One in two people may develop symptomatic knee osteoarthritis (OA) in their lifetime. Many OA sufferers have multiple symptoms, including pain, fatigue, and depressive symptoms. Determining whether symptom clusters exist among these older adults and what their effects are on outcomes such as quality of life (QOL) and functional status is essential to provide evidence-based geriatric healthcare.
The purposes of the secondary analyses were to explore symptoms that form clusters in older adults with OA of the knee and the effects of symptom clusters on their QOL and functional status.
A cross-sectional, methodological exploration of existing data from a convenience sample (N = 75) of adults aged 50 years and older with OA of the knee was used. Hierarchical and k-means cluster analyses were used to identify symptom clusters. MANOVA was performed to test for joint differences in QOL and functional status.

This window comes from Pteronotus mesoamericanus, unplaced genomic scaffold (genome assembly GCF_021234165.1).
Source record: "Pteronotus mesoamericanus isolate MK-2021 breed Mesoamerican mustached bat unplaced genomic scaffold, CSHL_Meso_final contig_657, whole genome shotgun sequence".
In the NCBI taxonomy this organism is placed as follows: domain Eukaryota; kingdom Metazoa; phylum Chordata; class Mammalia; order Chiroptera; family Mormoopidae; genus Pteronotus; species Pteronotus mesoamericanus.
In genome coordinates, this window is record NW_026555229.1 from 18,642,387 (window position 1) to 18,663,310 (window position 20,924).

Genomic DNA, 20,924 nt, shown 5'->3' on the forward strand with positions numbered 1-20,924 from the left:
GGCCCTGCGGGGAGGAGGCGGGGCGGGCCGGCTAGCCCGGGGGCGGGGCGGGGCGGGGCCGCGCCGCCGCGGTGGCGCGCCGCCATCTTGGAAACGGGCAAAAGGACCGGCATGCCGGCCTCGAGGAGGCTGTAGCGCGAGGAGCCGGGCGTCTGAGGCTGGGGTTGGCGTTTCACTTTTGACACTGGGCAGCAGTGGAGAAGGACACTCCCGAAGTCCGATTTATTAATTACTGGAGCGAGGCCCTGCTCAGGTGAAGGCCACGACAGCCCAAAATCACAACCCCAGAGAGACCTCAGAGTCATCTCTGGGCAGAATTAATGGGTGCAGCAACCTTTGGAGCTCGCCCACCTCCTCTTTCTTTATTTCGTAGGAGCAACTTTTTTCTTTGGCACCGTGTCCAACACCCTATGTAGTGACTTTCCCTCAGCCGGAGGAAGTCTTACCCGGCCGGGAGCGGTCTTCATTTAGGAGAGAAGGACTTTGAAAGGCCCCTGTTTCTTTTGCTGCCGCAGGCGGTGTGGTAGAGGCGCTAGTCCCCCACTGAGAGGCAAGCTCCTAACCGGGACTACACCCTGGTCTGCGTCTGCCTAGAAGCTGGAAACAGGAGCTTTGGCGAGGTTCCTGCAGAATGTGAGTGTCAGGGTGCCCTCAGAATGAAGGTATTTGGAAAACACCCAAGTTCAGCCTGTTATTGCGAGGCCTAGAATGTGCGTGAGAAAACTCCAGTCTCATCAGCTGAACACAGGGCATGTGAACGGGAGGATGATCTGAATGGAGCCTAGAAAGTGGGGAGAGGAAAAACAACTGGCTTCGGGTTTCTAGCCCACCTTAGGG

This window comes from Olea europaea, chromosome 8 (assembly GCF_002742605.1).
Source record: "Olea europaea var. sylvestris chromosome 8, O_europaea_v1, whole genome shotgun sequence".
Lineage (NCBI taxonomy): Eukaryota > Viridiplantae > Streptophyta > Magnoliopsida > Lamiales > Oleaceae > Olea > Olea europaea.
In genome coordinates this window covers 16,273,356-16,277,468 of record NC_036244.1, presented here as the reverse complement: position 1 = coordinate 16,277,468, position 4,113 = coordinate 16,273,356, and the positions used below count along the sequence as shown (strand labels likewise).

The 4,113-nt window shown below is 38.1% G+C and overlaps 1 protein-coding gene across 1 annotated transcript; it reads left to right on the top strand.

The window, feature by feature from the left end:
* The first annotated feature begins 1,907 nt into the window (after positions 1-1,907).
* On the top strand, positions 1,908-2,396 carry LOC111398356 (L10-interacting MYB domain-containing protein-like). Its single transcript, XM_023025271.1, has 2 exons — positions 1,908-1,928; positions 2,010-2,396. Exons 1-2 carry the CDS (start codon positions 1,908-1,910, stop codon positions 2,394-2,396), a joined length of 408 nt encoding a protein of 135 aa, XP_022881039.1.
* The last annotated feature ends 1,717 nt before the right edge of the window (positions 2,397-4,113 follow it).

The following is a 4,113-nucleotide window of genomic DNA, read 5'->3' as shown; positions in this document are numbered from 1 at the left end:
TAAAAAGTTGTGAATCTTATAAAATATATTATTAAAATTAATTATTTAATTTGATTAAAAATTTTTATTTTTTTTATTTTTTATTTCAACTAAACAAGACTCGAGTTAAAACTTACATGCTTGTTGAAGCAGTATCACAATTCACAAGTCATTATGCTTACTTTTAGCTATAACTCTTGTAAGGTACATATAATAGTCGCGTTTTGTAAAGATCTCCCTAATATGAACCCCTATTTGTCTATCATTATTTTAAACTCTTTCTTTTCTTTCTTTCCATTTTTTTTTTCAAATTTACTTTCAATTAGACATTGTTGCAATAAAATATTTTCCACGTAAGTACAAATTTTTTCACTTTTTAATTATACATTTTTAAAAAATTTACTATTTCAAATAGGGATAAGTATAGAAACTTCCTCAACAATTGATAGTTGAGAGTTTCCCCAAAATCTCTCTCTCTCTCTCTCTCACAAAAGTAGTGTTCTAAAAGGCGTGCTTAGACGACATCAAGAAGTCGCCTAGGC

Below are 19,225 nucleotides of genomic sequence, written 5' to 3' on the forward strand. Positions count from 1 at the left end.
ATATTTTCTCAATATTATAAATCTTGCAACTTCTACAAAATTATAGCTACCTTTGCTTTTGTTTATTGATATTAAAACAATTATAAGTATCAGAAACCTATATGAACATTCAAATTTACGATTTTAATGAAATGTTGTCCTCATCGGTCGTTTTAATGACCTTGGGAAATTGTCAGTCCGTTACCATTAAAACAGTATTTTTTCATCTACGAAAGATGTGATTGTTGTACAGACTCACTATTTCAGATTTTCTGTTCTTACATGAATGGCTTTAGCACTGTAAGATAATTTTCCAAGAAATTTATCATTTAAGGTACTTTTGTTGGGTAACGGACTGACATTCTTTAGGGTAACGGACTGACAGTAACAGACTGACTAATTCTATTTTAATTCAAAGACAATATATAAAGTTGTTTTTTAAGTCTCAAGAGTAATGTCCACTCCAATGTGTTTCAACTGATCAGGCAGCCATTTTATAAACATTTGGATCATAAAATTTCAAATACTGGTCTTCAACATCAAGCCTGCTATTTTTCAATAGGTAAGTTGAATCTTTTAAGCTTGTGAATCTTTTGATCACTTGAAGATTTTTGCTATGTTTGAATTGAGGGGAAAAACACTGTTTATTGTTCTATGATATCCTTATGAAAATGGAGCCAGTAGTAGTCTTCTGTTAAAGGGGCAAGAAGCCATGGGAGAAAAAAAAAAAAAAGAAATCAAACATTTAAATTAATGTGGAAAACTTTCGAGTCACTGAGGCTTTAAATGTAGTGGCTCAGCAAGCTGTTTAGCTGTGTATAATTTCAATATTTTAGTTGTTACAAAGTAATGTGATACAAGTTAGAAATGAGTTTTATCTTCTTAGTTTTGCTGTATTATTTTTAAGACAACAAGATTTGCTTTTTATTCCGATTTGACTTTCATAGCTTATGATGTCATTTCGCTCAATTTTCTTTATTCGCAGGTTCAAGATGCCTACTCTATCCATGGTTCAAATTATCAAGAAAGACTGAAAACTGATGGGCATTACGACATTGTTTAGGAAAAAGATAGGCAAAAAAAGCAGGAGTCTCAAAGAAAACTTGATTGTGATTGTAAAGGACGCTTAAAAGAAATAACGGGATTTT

Two large clusters of pain, fatigue, and depressive symptoms were identified from the cluster, and significant relationships were found between symptom clusters and both QOL (p = .008) and functional status (p < .001). Conclusions about QOL or functional status differences were similar for alternative clustering strategies or numbers of symptom clusters in sensitivity analyses.
The findings of this study provide a foundation for targeted interventions to improve QOL and functional status of older adults with OA of the knee.
Jeanne B. Jenkins, PhD, MBA, RN, Assistant Professor, School of Nursing, The University of North Carolina at Greensboro.
Thomas P. McCoy, Visiting Assistant Professor, School of Nursing, Department of Educational Research Methodology, The University of North Carolina at Greensboro.
Conflicts of Interest and Source of Funding: Jeanne Jenkins received a grant from Sigma Theta Tau International/Southern Nursing Research Society to fund this research. Thomas P. McCoy has disclosed that he has no financial interests to any commercial company related to this educational activity.